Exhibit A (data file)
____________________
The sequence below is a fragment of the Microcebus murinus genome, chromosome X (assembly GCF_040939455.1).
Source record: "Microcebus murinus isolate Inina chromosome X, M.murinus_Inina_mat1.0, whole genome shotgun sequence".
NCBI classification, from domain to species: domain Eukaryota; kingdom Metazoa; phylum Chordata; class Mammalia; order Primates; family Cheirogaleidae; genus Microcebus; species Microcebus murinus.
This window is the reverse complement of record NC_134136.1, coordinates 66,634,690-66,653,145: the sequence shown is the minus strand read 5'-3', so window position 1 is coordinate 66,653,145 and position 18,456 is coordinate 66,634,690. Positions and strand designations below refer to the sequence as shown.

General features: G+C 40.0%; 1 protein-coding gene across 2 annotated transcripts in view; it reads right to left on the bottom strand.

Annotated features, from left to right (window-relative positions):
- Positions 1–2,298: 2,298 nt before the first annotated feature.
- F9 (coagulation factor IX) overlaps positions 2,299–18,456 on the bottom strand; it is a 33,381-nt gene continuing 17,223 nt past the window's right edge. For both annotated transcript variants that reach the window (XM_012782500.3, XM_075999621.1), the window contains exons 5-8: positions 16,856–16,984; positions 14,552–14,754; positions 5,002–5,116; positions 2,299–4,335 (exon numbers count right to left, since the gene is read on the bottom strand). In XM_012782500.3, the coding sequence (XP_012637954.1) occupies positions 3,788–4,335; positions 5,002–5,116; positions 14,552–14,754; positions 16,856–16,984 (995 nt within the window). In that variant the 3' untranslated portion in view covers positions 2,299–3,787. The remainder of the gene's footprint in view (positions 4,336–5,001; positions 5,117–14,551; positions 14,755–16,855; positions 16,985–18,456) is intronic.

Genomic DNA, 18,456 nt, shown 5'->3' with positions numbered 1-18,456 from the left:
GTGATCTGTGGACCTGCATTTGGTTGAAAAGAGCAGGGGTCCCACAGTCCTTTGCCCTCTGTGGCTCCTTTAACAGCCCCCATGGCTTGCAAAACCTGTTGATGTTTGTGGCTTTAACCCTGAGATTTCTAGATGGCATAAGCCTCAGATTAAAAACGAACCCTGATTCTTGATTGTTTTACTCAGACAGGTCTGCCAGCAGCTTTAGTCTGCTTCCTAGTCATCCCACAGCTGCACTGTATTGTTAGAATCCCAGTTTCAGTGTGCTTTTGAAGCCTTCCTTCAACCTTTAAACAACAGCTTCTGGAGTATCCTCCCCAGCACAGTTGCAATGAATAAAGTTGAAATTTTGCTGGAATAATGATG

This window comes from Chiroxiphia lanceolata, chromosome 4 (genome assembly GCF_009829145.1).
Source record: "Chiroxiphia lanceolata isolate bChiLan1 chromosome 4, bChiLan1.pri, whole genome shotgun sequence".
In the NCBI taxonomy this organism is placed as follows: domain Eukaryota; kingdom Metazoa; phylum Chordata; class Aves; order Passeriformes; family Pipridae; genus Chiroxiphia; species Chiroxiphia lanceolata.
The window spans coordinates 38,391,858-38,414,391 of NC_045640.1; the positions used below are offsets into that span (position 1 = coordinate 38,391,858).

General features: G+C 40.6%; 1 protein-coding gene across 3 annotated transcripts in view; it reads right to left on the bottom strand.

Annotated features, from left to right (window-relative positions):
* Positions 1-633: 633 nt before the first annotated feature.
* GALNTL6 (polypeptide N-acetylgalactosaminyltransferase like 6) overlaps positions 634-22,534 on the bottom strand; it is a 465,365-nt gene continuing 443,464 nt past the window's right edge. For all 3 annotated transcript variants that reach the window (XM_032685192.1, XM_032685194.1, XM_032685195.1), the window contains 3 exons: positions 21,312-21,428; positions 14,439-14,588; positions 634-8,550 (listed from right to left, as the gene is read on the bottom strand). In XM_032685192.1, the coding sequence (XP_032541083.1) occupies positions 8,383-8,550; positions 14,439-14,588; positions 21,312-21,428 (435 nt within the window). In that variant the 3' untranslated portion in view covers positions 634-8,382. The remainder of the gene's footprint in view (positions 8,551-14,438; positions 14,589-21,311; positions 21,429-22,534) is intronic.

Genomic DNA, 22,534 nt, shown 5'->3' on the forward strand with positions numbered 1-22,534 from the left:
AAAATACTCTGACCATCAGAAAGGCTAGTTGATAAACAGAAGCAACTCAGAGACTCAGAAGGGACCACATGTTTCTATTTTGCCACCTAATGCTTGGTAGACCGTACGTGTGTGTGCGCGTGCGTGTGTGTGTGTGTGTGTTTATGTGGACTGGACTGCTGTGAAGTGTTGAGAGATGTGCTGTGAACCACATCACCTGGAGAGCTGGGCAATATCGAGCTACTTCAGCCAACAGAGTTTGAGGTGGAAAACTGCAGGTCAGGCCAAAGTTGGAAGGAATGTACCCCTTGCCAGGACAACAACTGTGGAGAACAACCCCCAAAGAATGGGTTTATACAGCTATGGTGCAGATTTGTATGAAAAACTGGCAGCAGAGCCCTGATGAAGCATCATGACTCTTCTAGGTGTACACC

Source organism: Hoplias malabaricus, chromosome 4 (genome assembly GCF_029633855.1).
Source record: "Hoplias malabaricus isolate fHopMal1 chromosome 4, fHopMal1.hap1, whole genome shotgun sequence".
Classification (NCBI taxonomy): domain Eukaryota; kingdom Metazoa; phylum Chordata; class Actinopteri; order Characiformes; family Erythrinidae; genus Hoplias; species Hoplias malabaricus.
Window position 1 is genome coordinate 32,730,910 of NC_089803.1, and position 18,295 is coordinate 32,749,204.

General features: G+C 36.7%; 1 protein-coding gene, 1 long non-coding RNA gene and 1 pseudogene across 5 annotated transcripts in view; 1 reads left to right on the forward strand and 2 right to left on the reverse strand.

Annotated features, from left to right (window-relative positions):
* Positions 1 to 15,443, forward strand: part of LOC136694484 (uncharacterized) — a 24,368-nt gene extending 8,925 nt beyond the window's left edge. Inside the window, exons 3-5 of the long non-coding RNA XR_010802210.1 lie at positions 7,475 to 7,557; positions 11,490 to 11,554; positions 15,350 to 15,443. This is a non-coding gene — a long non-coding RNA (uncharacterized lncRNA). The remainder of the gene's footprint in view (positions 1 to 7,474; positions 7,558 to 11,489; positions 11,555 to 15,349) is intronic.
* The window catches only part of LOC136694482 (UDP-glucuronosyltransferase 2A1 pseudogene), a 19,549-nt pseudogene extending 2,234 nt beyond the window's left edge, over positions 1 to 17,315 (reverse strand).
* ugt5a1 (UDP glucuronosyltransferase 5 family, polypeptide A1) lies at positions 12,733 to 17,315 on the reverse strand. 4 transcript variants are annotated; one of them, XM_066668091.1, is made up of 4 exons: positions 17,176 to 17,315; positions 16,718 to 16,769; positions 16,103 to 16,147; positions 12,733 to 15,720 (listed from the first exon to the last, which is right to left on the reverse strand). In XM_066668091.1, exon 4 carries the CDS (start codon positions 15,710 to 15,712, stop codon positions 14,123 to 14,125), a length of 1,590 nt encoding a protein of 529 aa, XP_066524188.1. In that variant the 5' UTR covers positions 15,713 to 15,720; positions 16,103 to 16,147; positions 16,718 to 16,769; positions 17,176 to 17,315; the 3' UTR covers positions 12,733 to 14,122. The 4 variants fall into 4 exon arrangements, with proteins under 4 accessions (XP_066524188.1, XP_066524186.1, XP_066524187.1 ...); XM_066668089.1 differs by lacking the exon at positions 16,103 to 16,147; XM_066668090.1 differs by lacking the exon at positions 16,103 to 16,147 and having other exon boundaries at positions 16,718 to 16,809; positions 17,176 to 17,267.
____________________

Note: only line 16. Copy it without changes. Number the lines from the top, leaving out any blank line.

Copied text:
Annotated features, from left to right (window-relative positions):